Genealogy Crash Course webinar, taking place Thurs. Jan 16
at 7 p.m. (all registrants receive access to view the webinar as
often as desired, so you're covered even if the recipient
already has plans Jan. 16)
Want a book or CD? Up through Dec. 18, you can select two-day shipping when you order from
ShopFamilyTree.com, and you'll get it in time for
- a Family
History Starter Kit, which has downloadable and printed
components, so your recipient will have part of the gift on
Christmas and can look forward to receiving the rest by mail
(this kit is on sale!)
all our downloadable genealogy guides, as well as books and CDs,
Monday, 16 December 2013 13:05:39 (Eastern Standard Time, UTC-05:00)
Decorating My "Family Tree" With Christmas Ornaments Made by Grandma
Posted by Diane
My family's Christmas tree is finally up and decorated. Well, at
least the top half of it is (to help protect it from little hands).
My favorite ornaments are the ones my grandma made. She'd create one
for each grandkid (there are 15 of us now) every year. Here's my collection:
Looking at them is like viewing the evolution of craft. Sewing,
painting, beading, needlepoint, cross-stitch, plastic canvas—Grandma could do it all.
Some of the ornaments have the year stitched in or painted on the back. And can you tell I had a thing for teddy bears as a kid?
The angel ones remind me how Grandma would call us "Angel,"
and now that's what she calls my children when we visit.
Each one is a treasure to me. I'd
love to hear about your favorite ornaments, too. Merry Christmas!
Monday, 16 December 2013 10:58:35 (Eastern Standard Time, UTC-05:00)
Thursday, 12 December 2013
MyHeritage Adds 32 Million Genealogy Records From Norway, Sweden, Finland, Denmark
Posted by Diane
Genealogy website MyHeritage has launched a major initiative in the
Nordic countries with more than 32 million records from Sweden,
Norway, Denmark and Finland, plus dedicated social media channels.
The records are accessible with a MyHeritage data subscription
($9.95 per month, billed annually).
The site also is investing millions of dollars and has agreements in
place to digitize more Nordic content and add it over the next few
The new Nordic historical record collections comprise birth, death,
marriage, baptismal and others, covering more than 90 million names.
Here's a country-by-country breakdown of the new collections (click
each country name to search MyHeritage records of that country):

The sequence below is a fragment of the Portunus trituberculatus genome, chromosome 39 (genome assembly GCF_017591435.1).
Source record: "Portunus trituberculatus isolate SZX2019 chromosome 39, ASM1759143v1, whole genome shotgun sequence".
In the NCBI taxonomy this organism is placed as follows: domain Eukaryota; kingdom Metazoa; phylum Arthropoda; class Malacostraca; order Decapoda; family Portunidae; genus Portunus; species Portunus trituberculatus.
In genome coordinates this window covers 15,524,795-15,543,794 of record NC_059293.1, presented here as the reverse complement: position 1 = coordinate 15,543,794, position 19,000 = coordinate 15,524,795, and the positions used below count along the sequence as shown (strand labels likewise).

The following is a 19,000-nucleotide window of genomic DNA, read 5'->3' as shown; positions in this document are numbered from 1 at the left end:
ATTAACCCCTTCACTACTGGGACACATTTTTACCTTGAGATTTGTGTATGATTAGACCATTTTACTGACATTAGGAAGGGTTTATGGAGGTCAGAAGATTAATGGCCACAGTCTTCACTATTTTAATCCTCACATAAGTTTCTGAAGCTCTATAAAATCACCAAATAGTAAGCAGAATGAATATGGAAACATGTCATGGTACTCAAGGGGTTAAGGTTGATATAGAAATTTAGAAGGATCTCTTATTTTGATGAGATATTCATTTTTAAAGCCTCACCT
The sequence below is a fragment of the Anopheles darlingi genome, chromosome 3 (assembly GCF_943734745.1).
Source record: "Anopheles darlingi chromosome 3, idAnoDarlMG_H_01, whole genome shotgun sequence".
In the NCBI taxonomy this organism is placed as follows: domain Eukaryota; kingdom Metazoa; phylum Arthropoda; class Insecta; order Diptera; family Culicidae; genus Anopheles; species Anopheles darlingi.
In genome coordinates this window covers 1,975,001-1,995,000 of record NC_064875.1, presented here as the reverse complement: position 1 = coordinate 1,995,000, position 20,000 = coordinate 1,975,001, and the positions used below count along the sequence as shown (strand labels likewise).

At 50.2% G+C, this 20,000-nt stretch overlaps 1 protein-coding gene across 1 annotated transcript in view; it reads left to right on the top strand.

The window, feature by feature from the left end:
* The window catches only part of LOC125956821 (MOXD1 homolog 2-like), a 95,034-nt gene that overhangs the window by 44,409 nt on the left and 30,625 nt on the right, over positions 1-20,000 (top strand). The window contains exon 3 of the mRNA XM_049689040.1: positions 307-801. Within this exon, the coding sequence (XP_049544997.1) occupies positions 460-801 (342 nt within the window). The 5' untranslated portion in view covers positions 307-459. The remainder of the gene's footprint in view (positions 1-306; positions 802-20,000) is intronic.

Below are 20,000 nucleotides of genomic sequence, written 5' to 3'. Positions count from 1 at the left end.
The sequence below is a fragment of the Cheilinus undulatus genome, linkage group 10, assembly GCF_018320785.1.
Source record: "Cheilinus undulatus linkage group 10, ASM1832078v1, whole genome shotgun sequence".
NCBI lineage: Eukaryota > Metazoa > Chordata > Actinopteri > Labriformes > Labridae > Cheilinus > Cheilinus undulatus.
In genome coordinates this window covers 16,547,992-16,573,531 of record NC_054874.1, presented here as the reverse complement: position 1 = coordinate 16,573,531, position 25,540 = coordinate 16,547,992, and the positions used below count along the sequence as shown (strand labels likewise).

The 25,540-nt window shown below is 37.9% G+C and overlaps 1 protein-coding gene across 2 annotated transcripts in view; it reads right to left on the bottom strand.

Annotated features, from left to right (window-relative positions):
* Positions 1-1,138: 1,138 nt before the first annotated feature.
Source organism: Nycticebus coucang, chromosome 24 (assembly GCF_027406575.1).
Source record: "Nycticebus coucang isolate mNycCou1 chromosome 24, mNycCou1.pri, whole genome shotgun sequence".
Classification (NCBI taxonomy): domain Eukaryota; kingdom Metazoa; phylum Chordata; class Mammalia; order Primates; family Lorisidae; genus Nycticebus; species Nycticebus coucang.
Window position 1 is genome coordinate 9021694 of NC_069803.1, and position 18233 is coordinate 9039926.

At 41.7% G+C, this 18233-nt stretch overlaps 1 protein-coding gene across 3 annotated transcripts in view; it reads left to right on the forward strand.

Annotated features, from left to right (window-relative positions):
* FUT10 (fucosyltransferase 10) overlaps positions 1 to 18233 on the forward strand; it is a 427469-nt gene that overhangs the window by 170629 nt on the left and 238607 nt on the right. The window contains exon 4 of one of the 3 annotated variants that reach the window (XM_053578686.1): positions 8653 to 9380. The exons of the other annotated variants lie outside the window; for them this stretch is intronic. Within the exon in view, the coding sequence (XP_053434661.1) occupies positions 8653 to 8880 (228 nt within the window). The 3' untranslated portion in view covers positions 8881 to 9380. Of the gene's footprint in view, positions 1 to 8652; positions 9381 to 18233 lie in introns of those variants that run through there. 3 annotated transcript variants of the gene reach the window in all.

11 million records with 31 million names, including baptism
documents dating back to 1611, marriage documents dating back to
1630 and burial documents dating back to 1649
10 million records with 30 million names, including baptism
documents dating back to 1634, marriage documents dating back to
1660, burial documents dating back to 1666, and the Norwegian
national census of 1875
5.5 million records with 14 million names, including baptism
documents dating back to 1618, marriage documents dating back to
1635 and burial documents dating back to 1640
MyHeritage, which has more than 470,000 registered users in Sweden,
350,000 in Norway, 300,000 in Denmark, and 200,000 in Finland, has
also launched a blog, Facebook account and Twitter account dedicated
to each country. You
can access them from this MyHeritage blog post.
5.5 million records with 16 million names. These collections
include baptism documents dating back to 1657, marriage
documents dating back to 1682 and burial documents dating back
Those users have added more than 70 million profiles in 730,000
family trees on MyHeritage.
Get help researching your roots in Norway, Sweden, Finland, Denmark and elsewhere
in Europe from the guides at ShopFamilyTree.com.
International Genealogy | MyHeritage
Thursday, 12 December 2013 09:13:21 (Eastern Standard Time, UTC-05:00)
Tuesday, 10 December 2013
9 Useful Features for Finding Records on FamilySearch.org
Posted by Diane
With a genealogy website as gigantic as FamilySearch.org, searching
for ancestors' old records can be overwhelming.
As I was putting
together resources for our FamilySearch.org
Power User Ultimate Collection, I thought it might be helpful
to point out some of FamilySearch's most-useful features for
searching records, viewing matches, and browsing
1. On the records search page, you can use wildcards in names when searching records and
family trees. An asterisk (*) stands for any number of letters and a
question mark (?) stands for one letter.
2. Matches automatically include similar name spellings.
Click the boxes by the first or last name to search on exact name
3. You also can click Exact boxes to search for the exact
place of residence, birth, death or other life event you specify.
4. Use the Search with a relationship section to search with
the name of a spouse, parent, or other person who might appear in a
record with your target ancestor. This can help the right records
rise to the top of your results list, especially when you're
searching for someone with a common name.
5. Use the arrow in the Preview column to view indexed
information from each match.
6. To run a new search, instead of going back to the search
page, use the Refine Your Search box to the top left of your search
7. In your search results, the filters located on the left
side of the screen let you narrow the results list by collection
(such as 1920 census records or WWI Draft registrations); places and
year ranges (1700s, 1800s, 1900s) for birth, marriage, death,
residence and other life events; and gender.
Finding the Best Collections to Search
8. To find collections of digitized records that you can
search individually or that aren't yet searchable (because they
haven't been indexed), go to the Browse All
Records page and use the filters to narrow the list by
place, year range, or type of record.
For example, if I want to look